A WAN, or Wide Area Network, is a computer network in which the computers connected may be far apart, as opposed to a Local Area Network, where they are all close together (usually within a radius of a half a mile). This enables businesses to connect branch offices to their headquarters, to allow retail locations to communicate with each other on the same network, sharing resources such as customer databases and price lookup tables.
In a traditional WAN, all of the hardware and software must exist on the same network. If your company adds a new location, you must bring in the same Internet service, provision and configure a new piece of hardware, and setup the firmware to identify and integrate the new location devices. This often requires multiple disciplines, manpower, and specializations to work in tandem to simply add a location to your existing WAN.
How is an SD-WAN Different From a Traditional WAN
With a Software-Defined WAN, sometimes known as a WAN Virtualization, changes this formula by allowing any Internet service to link the varied locations together via cloud-based software, rather than on-premise firmware. Now, new locations can be turned up and added to an existing WAN with minimal effort, remotely.
By essentially carving out your own network using secure connections over the larger Internet, you give your enterprise its own private Internet.
How is an SD-WAN Deployed
Typical SD-WAN deployments use an appliance that is provided to the customer and links two or more inexpensive broadband Internet connections to enhance or replace traditional network technologies. The different locations can aggregate their bandwidth across available connections to provide bandwidth when and where it is needed.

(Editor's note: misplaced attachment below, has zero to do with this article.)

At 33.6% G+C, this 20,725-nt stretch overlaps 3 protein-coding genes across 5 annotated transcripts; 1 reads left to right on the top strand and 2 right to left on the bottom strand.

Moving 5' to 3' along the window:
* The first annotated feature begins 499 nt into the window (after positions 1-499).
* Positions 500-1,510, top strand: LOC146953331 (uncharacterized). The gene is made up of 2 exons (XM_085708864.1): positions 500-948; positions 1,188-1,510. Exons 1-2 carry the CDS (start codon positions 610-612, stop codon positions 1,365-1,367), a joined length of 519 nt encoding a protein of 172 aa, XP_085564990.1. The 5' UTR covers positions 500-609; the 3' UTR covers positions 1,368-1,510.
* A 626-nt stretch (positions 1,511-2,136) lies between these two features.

Different ISPs Can Work Together
You might have a location in a city like Dallas, with access to high speed FIOS connections, but your remote location in Odessa can barely muster a 40MB Cable connection. Then, the distribution center in Atlanta has higher speed Cable, boosting to 500MB. SD-WAN, using the Internet to connect the locations, is fine with this, and you can share files, printers, and other resources as if you were on the same network all along.
Imagine the headache of setting up a WAN with an offshore location. SD-WAN makes this problem only as big as time zone differences when trying to set up an all-hands meeting.
Failsafes and Redundancies Make For a More Reliable Connection
The SD-WAN appliance will have connections for multiple Internet services. So, you can have a backup cellular cradle point, or a cable connection in addition to your FIOS connection and the software will seamlessly move from one to the other depending on traffic and uptime, as defined by your own administrator.
What Do You Mean, Administrator?
With application aware QoS, your SD-WAN can continually monitor performance on your broadband connection to optimize quality of service for VoIP traffic. An administrator can access an easy to use interface to visualize the network in real-time. Your admin can make changes to access points, quality of service, and other application data.
In short, SD-WAN allows you to deliver superior performance even over low-cost broadband all while using existing network topologies. With SD-WAN, you can build your own private Internet.